Why a new elementary school in Hyattsville is nicknamed ‘the Chia Pet School’

There’s something different about an elementary school opening Monday in Hyattsville, Maryland: A lot of it was built in another state and then shipped in.

The Cherokee Lane Elementary School is nicknamed the “Chia Pet School” because it essentially popped up over the course of a weekend, said Joseph Howell, the senior project manager for Prince George’s County Public Schools.

The school’s off-site/on-site construction is said to be a first for the state.

“The total two-story addition was done off-site,” Howell said.

Cherokee Lane Elementary School was built largely in Pennsylvania and assembled essentially over a weekend in Hyattsville.

The modular classrooms were built in Pennsylvania.

Meghan Gebreselassie and senior project manager Joseph Howell, of Prince George’s County Public Schools, at the new Cherokee Lane Elementary School.

There’s something different about an elementary school opening Monday in Hyattsville, Maryland: A lot of it was built in another state and then shipped in.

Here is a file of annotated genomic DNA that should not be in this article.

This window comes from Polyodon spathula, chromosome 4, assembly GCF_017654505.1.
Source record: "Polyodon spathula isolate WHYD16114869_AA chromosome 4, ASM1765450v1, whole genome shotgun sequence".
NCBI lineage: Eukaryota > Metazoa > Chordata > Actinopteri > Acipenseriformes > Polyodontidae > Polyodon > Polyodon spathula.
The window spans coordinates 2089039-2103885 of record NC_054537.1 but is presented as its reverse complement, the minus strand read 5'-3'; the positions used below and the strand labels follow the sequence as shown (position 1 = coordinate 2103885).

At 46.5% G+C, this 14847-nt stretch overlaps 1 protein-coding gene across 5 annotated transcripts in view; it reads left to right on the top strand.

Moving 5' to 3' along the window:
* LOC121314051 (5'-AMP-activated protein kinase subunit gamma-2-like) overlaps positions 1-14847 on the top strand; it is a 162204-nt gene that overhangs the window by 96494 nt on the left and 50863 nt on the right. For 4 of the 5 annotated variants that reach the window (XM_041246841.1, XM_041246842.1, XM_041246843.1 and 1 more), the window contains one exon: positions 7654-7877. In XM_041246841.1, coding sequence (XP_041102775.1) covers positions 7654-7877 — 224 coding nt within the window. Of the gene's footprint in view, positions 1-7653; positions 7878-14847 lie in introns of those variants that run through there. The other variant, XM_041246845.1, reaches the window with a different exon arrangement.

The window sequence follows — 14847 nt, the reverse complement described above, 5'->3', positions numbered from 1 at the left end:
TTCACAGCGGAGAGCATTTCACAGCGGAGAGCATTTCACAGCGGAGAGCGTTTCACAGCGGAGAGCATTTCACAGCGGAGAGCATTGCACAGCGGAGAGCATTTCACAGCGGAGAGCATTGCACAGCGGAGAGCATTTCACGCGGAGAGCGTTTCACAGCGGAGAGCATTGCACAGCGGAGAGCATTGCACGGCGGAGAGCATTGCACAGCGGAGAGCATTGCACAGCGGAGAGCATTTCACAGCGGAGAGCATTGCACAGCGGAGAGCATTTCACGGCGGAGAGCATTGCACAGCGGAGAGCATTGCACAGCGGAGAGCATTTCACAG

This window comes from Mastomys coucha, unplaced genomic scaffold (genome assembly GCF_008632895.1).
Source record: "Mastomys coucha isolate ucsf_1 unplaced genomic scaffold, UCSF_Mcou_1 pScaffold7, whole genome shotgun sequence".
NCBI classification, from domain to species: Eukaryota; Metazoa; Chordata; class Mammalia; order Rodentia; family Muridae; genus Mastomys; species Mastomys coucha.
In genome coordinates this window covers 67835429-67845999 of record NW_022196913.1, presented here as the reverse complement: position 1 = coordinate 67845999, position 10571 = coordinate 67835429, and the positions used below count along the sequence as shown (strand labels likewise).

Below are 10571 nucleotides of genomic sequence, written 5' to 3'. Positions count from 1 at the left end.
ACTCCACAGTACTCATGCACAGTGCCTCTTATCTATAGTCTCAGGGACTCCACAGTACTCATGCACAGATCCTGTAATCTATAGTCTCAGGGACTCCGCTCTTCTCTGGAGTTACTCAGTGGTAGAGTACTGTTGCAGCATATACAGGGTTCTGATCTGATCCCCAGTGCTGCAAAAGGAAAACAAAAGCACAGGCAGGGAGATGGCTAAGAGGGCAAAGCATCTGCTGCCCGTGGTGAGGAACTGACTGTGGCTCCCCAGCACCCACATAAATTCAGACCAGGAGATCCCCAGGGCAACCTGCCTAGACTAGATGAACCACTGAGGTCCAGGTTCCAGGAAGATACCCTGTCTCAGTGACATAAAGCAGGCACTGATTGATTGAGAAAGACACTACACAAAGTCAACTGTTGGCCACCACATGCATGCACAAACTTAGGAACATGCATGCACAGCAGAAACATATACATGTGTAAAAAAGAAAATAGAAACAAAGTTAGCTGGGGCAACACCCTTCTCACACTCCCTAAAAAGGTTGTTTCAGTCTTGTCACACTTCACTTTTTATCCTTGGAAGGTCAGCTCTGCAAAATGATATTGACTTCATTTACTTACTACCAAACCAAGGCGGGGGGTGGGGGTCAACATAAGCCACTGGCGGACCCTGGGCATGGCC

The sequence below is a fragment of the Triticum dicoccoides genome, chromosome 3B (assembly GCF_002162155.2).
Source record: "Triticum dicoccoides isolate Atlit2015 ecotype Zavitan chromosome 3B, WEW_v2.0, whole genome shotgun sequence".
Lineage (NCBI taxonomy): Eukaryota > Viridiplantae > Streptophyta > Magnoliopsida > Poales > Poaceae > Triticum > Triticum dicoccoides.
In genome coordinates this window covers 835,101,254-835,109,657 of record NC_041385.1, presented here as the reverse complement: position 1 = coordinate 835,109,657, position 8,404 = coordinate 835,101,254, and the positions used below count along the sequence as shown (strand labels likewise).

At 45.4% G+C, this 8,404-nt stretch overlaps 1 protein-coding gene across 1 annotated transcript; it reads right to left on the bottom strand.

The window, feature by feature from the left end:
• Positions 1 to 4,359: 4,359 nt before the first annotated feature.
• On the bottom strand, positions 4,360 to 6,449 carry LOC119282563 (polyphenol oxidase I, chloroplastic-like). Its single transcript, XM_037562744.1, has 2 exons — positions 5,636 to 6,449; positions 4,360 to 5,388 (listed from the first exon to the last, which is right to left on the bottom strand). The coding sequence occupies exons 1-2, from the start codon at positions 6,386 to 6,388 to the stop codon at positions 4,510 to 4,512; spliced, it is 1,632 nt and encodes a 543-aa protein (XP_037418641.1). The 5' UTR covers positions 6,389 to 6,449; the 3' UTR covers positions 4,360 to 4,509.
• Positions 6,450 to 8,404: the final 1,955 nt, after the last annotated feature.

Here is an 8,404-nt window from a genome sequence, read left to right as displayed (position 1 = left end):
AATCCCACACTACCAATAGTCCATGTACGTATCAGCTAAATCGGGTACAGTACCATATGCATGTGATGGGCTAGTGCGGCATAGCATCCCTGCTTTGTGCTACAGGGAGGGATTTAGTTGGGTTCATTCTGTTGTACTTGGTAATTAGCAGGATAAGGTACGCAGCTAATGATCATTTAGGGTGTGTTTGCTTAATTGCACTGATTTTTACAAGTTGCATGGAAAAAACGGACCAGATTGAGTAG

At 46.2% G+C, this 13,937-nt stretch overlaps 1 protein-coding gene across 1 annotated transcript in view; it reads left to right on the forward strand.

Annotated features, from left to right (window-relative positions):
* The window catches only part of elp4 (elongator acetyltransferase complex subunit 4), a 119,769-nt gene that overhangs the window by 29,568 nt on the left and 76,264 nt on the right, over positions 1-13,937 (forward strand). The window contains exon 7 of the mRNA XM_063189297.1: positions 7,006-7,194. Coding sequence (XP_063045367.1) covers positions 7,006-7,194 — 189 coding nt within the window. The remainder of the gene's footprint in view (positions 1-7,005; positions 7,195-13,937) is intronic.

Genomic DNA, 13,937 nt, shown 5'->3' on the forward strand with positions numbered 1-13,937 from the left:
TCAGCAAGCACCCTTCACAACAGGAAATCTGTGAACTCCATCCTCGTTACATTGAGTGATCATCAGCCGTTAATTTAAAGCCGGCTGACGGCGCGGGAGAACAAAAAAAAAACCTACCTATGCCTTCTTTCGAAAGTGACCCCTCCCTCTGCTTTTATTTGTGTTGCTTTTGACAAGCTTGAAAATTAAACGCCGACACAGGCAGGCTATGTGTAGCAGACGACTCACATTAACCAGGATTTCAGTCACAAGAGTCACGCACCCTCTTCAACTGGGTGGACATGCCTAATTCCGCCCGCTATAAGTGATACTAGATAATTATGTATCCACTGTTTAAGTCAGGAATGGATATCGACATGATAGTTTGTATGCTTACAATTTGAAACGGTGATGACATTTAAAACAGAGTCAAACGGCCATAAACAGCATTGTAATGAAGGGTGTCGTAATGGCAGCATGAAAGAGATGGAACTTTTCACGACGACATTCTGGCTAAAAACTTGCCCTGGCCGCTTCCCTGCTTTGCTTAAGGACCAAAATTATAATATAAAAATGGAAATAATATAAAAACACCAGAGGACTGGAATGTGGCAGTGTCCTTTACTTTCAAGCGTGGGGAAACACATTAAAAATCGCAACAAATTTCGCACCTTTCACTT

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The prefabricated module classrooms were built in Pennsylvania, inspected by Maryland officials, disassembled and shipped south. In all, the move involved 175 tractor-trailers hauling parts.

Building the Cherokee Lane school could have taken 16 to 18 months using traditional methods, Howell said, but doing it this way took less than a year.

One of the school’s safety and security features includes magnetic “hold open” doors.

Double doors positioned at various points down a long hallway are held open by magnets. They can be closed remotely if the school’s front office turns the magnets off.

In case of an emergency, flipping a switch blocks access to specific areas. The surveillance camera system and school design allows for no blind spots inside or outside the building.

“There’ll be able to see anybody, anywhere, in any crack and crevice of the school,” Howell said.

In case of fire, windows have kick-out panels to allow firefighters easy access to evacuate children. It also has what Howell called a refuge.

“If there is a child who requires the use of a wheelchair, and God forbid should a fire happen, the kids will be located to the refuge area and the fire department will actually know where to go to retrieve the kids,” Howell said.

The school also has green features promoting sustainability and upon certification will gain LEED Silver accreditation.


Kristi King

Kristi King is a veteran reporter who has been working in the WTOP newsroom since 1990. She covers everything from breaking news to consumer concerns and the latest medical developments.

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